God’s Sons/Daughters, Davidic Kings and Queens, and the Messianic Dynasty of God, the Son – Chapter 6, Part 3
This week we’ll continue with chapter 6 in Isaiah Decoded – God’s Sons/Servants, Proxy Deliverers. Last week we reviewed the qualifications of those who ascend to God’s Sons/Daughters. This week we’ll look at the various roles that these Sons and Daughters fulfill as they reach the full stature of the Son of God and function as saviors to the House of Israel. Dr. Gileadi spends the bulk of chapter 6 discussing various aspects of proxy salvation as it relates to God’s Sons and Daughters. This week we’re going to expand chapter 6 and discuss the roles of Davidic Kings and Queens under the Davidic Covenant, the High Priest after the Order of Melchizedek and then, next week we’ll cover Proxy Salvation.
God Sons/Daughters and being Recreated
Last week we introduced the process to become God’s Sons and Daughters that is presented in the following table. For this week, we’ll detail those elements or roles that define reaching the full stature of the Son of God.
When we break down the elements or roles that we see in reaching the full stature of the Son of God, three primary roles immerge. – Kings and Queens under the Davidic Covenant, High Priests after the Order of Melchizedek, and Proxy Salvation.
The Fullness of Messiah and the Melchizedek Priesthood
We saw in chapter 5 that Zion/Jerusalem came to full maturity by living the Law in the fullness of Messiah and were Born Again. Integral to living the Law in the fullness of Messiah required the institution of the Melchizedek Priesthood received generally among God’s covenant people. Peter referred to this priesthood as a royal priesthood because it is a priesthood of kings and priests.
We also saw that fathers of families in chapter 5, Zion/Jerusalem, entered into the Threshold and Priesthood Covenants to be kings and priests to their families – the signs for these covenants are the Name of God and a home altar, respectively. Whereas, in chapter 6, God’s Sons/Servants, are Davidic Kings and High Priests under the Davidic Covenant, which covenant fuses the roles of kings and priests under one covenant. The covenant sign of the Davidic Covenant is a white robe – 1 Chronicles 15:27.
Davidic Kingship in the Fullness of Messiah
Interestingly, the Law provides specific commands for a national sovereign – a king – before God instituted one with the nation of Israel. Those laws are set out in Deu 17:14-20. Moreover, when we look at these laws pertaining to the fullness of Messiah, we must integrate the concepts of being Born Again or recreated.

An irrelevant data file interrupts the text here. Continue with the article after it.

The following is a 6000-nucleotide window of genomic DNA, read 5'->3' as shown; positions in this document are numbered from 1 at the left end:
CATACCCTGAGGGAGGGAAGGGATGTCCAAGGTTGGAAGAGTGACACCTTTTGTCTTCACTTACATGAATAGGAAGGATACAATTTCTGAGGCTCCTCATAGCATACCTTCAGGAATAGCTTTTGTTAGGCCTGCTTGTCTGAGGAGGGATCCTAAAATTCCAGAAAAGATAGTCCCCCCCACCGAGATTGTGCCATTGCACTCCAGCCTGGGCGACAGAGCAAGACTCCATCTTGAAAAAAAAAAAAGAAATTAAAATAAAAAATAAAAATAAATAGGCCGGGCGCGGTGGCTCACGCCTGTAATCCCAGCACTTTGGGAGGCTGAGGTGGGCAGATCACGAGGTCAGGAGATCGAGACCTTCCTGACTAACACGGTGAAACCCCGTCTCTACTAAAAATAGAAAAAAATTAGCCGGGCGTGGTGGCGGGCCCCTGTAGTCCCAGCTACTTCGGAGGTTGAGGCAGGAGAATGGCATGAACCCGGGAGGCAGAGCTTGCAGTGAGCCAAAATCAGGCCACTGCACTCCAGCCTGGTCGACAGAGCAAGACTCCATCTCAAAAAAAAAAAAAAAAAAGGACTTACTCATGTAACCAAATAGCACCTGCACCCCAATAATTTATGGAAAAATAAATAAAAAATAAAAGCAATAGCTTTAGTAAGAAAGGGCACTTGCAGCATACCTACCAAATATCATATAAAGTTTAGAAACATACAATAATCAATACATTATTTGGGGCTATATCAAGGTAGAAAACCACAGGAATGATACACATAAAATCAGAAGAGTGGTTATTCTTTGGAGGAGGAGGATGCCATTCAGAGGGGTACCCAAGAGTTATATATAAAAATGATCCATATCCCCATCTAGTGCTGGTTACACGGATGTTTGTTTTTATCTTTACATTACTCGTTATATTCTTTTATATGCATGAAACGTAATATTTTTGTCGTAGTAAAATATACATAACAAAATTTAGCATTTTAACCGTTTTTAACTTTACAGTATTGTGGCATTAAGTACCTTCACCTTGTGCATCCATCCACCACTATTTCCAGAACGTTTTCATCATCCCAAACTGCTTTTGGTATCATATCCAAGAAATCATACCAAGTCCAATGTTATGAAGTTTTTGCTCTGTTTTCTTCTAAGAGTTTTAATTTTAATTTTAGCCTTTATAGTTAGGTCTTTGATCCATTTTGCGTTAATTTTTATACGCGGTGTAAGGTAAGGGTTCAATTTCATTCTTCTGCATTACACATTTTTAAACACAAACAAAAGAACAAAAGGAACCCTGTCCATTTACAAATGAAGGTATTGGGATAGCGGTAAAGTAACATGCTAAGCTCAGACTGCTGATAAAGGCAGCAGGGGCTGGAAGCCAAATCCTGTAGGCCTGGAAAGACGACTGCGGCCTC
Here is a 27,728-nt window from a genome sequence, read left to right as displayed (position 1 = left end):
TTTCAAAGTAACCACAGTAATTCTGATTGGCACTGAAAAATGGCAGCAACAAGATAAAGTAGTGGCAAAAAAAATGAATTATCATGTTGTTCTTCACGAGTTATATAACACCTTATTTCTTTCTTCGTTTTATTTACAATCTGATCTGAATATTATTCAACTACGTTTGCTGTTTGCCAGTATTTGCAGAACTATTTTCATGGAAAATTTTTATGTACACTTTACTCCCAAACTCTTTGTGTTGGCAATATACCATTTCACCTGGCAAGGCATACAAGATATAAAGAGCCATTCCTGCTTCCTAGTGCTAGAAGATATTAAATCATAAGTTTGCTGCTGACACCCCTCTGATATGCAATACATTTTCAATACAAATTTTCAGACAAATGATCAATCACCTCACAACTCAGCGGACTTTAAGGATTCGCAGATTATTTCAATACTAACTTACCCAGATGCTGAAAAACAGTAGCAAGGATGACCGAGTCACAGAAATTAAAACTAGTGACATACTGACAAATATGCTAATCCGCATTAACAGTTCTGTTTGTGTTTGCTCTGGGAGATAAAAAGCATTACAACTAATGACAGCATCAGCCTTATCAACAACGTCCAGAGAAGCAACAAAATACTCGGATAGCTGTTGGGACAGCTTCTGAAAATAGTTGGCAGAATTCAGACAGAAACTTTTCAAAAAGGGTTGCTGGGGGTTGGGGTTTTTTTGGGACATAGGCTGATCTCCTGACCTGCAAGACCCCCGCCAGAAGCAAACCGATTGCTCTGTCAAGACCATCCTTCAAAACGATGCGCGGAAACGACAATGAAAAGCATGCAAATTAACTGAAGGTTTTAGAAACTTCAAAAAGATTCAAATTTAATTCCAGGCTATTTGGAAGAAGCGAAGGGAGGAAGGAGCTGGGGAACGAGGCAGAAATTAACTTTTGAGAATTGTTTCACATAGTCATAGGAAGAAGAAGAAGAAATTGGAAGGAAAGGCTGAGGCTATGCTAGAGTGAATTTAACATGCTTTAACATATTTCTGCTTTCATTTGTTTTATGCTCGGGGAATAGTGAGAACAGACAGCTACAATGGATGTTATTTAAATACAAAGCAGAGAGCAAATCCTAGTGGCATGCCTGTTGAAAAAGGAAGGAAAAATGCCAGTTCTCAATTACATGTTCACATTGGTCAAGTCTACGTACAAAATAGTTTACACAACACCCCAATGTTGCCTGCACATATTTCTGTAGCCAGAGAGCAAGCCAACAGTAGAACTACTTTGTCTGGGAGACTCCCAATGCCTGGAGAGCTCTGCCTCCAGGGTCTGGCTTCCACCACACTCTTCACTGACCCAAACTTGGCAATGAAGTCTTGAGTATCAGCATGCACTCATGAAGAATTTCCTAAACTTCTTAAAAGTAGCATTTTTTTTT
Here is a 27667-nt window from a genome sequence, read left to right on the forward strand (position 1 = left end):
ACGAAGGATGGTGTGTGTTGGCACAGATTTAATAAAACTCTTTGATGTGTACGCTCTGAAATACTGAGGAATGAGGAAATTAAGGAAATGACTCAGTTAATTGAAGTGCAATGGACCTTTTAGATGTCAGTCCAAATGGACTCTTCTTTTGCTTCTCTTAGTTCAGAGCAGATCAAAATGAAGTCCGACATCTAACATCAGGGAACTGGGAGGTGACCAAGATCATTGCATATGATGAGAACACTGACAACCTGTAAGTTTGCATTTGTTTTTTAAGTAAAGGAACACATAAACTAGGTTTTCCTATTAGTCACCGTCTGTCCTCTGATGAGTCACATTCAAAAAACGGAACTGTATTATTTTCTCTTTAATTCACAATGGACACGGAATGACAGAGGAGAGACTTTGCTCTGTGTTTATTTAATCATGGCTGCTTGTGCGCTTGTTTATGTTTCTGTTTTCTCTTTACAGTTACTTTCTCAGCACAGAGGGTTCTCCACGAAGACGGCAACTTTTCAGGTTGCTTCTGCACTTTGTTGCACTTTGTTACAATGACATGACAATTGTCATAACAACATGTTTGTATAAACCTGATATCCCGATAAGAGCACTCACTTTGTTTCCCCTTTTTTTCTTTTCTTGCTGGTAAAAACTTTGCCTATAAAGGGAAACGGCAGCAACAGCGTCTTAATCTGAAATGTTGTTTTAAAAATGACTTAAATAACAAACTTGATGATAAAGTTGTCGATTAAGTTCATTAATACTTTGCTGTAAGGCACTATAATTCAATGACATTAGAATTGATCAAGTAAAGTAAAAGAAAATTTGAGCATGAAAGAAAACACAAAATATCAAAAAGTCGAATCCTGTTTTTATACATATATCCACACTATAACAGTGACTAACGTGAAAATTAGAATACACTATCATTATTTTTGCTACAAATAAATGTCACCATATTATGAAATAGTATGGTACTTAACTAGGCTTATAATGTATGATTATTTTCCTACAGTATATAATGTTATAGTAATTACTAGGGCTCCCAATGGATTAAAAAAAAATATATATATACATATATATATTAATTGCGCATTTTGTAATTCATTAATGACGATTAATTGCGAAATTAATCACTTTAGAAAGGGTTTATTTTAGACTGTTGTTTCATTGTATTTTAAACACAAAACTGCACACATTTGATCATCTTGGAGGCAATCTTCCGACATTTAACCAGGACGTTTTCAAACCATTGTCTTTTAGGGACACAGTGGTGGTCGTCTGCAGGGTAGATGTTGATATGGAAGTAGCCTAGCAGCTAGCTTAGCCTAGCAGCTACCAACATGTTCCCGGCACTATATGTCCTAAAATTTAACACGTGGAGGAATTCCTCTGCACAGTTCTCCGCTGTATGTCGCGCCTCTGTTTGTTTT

The King is –
In anticipation of the Messianic Dynasty, Yehovah instituted enduring kingship rights on King David and his posterity under the Davidic Covenant. This covenant promised at 2 Samuel 7 –
High Priests in the Fullness of Messiah
When we look at the priesthood in the fullness of Messiah or the Melchizedek Priesthood, we can extrapolate priesthood responsibilities from what we see in the Levitical Priesthood. We can see from the Levitical Priesthood first, that there is a standard of personal conduct; second, a charge to teach the Law; third, as a mediator of sin between God and man; and fourth, to administer priesthood ordinances. In summary, this is how that looks for both Zion/Jerusalen and God’s Sons/Servants.
God’s Daughters as Davidic Queens
By extension, we see mothers as Queens to their families, and as God’s Daughters – Davidic Queens. However, women are not priestesses – Dr. Gileadi explains –
“By implication, just as Isaiah speaks of “kings” and “queens” who minister to God’s people in the “last days,” so one might expect him to speak of “priests” and “priestesses.” However, that isn’t the case. Neither Isaiah nor the Bible mention a “priestess” at any time. The closest reference to it, in fact, comes from the passage quoted above, in which Isaiah depicts “a bridegroom dressed in priestly attire” and the parallel idea of “a bride adorned with her jewels.” (Isaiah 61:10.) While the priest’s role, as noted, is preeminently to “make atonement” on behalf of God’s people, its complementary role for a woman, according to Isaiah, has to do with “adorning herself with jewels.” – P. 213
The Messianic Dynasty of God, the Son
When we look at the Davidic Covenant under the fullness of Messiah and the Messianic Dynasty, we see the following.
Jehovah’s Government of the Millennial Age
Types of God’s government that existed anciently combine to provide an idea of God’s government in the millennial age. One example is that of Moses and Israel’s judges: “I will restore my handover you and smelt away your dross as in a crucible, and remove all your alloy. I will restore your judges as at the first, and your counselors as in the beginning. After this you shall be called the City of Righteousness, a faithful city” (Isaiah 1:25–26; emphasis added). The parallel verbs “I will restore” (ibid.) show God’s simultaneous appointment of his end-time servant—God’s hand and Righteousness—and of additional righteous “judges” who rule as one.
Similar models appear elsewhere: “A king shall reign in righteousness and rulers rule with justice” (Isaiah 32:1); “The moon will blush and the sun be put to shame, when Jehovah of Hosts manifests his reign in Mount Zion and in Jerusalem, and his glory in the presence of his elders” (Isaiah 24:23). Although Jehovah rules as King in the millennial age (ibid., Isaiah 33:17, 22; 43:15; 44:6; 52:7), he doesn’t rule alone. God’s end-time servant and other servants—all who follow King Hezekiah’s pattern of serving as proxy saviors of their peoples—rule with him as Zion’s kings and queens (Isaiah 9:6–7; 11:1–5; 16:6; 37:15–20; 51:5; 60:3, 10–11, 16–17; 62:2).
- Gileadi, https://www.isaiahexplained.com/resources/overviews-of-the-prophecy-of-isaiah/